W3C home > Mailing lists > Public > public-data-shapes-wg@w3.org > January 2015

How we can all "win" the Classes vs Shapes war

From: Holger Knublauch <holger@topquadrant.com>
Date: Tue, 27 Jan 2015 10:51:41 +1000
Message-ID: <54C6E11D.30009@topquadrant.com>
To: RDF Data Shapes Working Group <public-data-shapes-wg@w3.org>
The WG still struggles to find common ground on something that is 
entirely a war about terminology. This should be easy to fix. Let's try 
by coming back to the specific language syntax. I really don't want to 
talk about philosophical differences now.

There is a fairly obvious mapping between the proposed terms

Shape = Class := Collection of nodes with shared characteristics
ShEx people may prefer ldom:Shape, but the syntax could also use rdfs:Class

Proposals to associate nodes with a shape are either
ldom:instanceShape or rdf:type

Proposals to define reuse/inheritance of shapes are either
ldom:classShape or rdfs:subClassOf

I looked at the LDOM engine, and it could theoretically support all 
options. This would require to duplicate every piece of logic that 
currently uses rdf:type to also use ldom:instanceShape, and every piece 
of logic based on rdfs:subClassOf to also walk up the ldom:classShape 
hierarchy. Then this duplication propagates into every SPARQL query. A 
completely unnecessary nightmare only because of different wording.

It's technically 100% the same thing.

Every function or feature that takes a shape as a parameter can also 
take an rdfs:Class. Nothing is lost by using rdfs:Class directly, 
especially because it already has inheritance solved.

Given this duplication, there is a strong risk that the W3C consensus 
process forces us to create yet another bloated standard that is the 
union of many similar ideas because nobody is ready to give up their 
individual preference. But the result would be a standard that nobody 
understands and implements because it is too complicating. OTOH, the 
concepts used by LDOM (rdfs:Class, rdf:type, rdfs:subClassOf) all 
perfectly align with current practice and are easy to understand by most 
mainstream developers. We can easily attract a large crowd of JSON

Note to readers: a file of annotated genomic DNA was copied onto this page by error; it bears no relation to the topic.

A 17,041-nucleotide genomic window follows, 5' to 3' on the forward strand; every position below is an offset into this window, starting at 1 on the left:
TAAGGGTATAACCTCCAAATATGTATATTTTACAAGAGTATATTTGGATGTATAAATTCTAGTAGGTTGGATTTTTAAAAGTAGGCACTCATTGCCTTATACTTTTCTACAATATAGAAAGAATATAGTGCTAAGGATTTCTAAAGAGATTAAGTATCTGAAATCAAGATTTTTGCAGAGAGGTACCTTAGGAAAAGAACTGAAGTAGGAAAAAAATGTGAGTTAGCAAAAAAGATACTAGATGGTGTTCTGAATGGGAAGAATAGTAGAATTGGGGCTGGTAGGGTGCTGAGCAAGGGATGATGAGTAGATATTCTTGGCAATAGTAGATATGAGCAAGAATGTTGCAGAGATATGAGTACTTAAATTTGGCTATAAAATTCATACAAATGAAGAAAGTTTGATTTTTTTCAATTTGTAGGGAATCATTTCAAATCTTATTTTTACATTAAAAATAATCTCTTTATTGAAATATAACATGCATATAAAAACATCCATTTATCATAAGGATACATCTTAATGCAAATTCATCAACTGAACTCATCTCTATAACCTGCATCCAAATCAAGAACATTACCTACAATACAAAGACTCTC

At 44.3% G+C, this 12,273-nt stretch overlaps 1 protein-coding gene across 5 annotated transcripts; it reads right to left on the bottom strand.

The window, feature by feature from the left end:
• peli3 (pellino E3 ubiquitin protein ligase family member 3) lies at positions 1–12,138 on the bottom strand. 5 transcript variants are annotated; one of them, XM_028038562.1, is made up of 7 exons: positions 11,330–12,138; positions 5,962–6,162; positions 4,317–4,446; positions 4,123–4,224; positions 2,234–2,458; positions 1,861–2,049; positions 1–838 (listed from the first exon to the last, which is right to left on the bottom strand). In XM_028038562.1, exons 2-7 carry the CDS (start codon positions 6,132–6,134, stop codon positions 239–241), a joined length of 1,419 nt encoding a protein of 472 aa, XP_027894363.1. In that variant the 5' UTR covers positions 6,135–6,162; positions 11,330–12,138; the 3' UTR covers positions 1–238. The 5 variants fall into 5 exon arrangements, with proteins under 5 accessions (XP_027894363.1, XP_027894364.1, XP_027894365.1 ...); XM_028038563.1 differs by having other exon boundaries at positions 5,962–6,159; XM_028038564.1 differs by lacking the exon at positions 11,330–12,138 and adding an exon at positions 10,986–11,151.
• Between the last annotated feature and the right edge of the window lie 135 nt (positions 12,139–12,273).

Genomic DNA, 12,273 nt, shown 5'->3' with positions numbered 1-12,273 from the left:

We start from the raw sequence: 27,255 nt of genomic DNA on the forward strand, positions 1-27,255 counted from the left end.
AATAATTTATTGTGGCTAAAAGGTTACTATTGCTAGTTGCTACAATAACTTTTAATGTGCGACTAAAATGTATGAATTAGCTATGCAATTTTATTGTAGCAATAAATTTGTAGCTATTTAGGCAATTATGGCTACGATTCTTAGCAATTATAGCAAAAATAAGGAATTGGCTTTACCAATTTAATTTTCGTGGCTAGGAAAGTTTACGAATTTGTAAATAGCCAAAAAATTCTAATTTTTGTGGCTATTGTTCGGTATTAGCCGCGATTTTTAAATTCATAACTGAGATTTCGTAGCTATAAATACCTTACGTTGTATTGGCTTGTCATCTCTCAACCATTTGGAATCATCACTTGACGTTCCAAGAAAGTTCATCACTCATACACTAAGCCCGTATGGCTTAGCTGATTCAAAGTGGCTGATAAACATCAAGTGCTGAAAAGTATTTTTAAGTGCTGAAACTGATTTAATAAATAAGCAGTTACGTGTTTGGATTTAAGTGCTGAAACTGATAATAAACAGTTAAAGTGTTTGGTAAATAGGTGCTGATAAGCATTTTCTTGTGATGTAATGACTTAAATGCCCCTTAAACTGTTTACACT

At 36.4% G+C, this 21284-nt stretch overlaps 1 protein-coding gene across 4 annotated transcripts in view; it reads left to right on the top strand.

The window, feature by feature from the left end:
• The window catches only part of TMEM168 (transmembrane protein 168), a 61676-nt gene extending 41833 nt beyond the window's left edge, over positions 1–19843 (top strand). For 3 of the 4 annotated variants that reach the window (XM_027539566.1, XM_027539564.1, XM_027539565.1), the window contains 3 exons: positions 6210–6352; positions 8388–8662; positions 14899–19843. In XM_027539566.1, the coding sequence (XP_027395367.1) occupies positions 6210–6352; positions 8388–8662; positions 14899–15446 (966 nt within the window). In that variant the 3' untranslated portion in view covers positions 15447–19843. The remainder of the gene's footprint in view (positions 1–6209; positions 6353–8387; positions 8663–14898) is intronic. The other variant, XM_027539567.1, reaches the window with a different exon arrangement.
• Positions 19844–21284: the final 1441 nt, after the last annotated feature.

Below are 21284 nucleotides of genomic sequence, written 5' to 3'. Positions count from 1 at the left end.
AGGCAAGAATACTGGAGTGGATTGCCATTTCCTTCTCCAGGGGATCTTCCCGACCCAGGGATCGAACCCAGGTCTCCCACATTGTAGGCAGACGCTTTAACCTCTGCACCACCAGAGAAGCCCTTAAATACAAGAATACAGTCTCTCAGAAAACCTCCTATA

developers, among others, and increase the size of linked data community 
by several orders of magnitude. These people don't care about the 
theoretical distinction between Shapes and Classes that not even we seem 
to fully understand.

Looking at ShEx I believe one of the driving forces was the ShExC 
compact syntax, and I can certainly see that some people may find such a 
thing useful. ShExC is a language on its own. It can have many different 
engine implementation, some already exist and did not require LDOM. 
However, ShExC can also be defined as a mapping into the RDF syntax. 
ShEx already has an RDF syntax. All we need to do is make sure that it 
can also be mapped into LDOM RDF triples. We can define an LDOM profile 
[1] for ShExC that includes ldom:minCount/maxCount/valueType, 
OrConstraint etc and then publish a W3C document that formalizes the 
mapping into that profile. The ShExC developers then have their standard 
that they can continue to research on. The flexibility of the LDOM 
templating mechanism even means that they can add new language elements 
or syntax extensions without requiring changes to the core language.

The key is that ShExC is its own text syntax anyway, so who cares 
whether it gets mapped to ldom:Shape or rdfs:Class for execution? There 
is no difference for the user, only that we can keep LDOM simple.

People who write papers or books about this language can still say "To 
declare a Shape you write [ShExC snippet] or [ex:Person a rdfs:Class]". 
It's an entirely syntactic detail whether these are called Shape or Class.

The other issue brought forward by Eric is that there are many ways to 
trigger the constraint checking. LDOM suggests to use rdf:type to point 
at the shapes that a given node should be evaluated against *by 
default*. But that is easy to override. The API will have an entry point 
that checks whether a given Node fulfills a given Shape (currently 
implemented as ldom:violatesConstraints, maybe renamed to 
ldom:hasShape). Any application can call this function with their own 
protocol. It could be part of an HTTP header or whatever, or an 
application dynamically adds rdf:type triple to drive the execution 
engine. There are many ways in which this can work, and many of those 
ways are outside of the scope of this WG and better left to Linked Data 
Platform or Hydra, or even local to the ShExC specification.

Can we please work together to create the right layering of this 
technology stack so that everyone gets what they need, instead of a 
messed up hybrid solution where everything is just thrown together?


[1] https://w3c.github.io/data-shapes/data-shapes-primer/#profiles
Received on Tuesday, 27 January 2015 00:52:14 UTC

This archive was generated by hypermail 2.3.1 : Tuesday, 27 January 2015 00:52:14 UTC